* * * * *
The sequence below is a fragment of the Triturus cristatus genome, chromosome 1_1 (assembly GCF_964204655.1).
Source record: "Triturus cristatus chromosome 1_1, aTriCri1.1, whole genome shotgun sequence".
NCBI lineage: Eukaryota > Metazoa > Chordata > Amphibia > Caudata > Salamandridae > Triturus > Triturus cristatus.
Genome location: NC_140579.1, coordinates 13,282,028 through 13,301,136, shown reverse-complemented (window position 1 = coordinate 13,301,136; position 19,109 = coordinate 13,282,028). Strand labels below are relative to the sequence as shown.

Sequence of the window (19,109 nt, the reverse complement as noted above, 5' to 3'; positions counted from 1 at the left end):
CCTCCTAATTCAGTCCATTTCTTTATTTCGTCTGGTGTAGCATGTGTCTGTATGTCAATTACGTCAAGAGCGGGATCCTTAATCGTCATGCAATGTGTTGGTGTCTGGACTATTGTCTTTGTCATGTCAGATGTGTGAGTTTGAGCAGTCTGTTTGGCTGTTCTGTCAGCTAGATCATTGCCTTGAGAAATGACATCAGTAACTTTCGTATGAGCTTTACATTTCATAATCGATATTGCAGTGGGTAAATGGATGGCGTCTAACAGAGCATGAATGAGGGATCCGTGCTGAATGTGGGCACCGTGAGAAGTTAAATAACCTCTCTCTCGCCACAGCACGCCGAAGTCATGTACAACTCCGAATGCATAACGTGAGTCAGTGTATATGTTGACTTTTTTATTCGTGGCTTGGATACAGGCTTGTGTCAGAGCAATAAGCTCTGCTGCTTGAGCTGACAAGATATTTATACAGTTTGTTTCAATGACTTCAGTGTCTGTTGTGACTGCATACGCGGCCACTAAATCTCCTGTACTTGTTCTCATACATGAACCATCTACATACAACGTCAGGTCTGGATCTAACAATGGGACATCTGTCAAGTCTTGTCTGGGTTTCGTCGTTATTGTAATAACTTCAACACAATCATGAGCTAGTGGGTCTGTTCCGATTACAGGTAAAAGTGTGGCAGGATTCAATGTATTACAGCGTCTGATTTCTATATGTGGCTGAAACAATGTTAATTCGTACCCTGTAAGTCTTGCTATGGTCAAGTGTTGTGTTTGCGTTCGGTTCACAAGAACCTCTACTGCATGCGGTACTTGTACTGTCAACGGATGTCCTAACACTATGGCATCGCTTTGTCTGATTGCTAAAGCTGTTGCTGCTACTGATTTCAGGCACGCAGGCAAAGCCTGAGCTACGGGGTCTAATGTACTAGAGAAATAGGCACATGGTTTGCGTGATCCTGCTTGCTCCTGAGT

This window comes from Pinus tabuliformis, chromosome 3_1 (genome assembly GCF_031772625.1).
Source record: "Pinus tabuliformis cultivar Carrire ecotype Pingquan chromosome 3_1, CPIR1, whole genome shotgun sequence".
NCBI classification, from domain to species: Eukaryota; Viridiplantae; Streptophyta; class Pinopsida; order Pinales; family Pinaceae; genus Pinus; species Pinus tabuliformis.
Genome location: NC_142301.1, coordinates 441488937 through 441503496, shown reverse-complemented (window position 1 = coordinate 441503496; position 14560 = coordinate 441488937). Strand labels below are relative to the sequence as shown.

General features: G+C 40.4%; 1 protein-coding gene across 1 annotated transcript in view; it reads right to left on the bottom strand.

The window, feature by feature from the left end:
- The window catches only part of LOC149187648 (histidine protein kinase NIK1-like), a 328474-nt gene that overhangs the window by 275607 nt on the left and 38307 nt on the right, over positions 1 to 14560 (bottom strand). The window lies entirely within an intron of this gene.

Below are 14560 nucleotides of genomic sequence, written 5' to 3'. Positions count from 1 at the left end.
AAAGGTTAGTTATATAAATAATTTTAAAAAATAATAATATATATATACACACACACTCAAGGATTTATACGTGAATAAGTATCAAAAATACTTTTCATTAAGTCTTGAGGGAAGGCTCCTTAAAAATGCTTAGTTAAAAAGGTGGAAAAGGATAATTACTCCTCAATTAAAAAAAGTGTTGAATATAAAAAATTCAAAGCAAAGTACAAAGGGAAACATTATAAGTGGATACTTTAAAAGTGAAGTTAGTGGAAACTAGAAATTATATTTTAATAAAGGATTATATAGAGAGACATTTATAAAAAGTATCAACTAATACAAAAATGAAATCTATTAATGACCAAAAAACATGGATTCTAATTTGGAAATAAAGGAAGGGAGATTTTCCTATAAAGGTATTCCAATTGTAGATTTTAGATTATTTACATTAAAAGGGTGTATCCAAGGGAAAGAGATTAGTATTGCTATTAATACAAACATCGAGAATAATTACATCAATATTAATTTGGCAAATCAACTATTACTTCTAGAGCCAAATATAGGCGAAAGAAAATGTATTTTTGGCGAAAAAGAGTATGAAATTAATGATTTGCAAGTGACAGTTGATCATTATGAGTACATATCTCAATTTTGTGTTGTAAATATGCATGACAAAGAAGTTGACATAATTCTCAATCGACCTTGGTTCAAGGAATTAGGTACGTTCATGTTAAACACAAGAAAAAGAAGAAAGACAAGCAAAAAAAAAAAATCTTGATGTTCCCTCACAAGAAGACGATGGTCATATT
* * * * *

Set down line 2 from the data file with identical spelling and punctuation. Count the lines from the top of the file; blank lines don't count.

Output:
Source record: "Triturus cristatus chromosome 1_1, aTriCri1.1, whole genome shotgun sequence".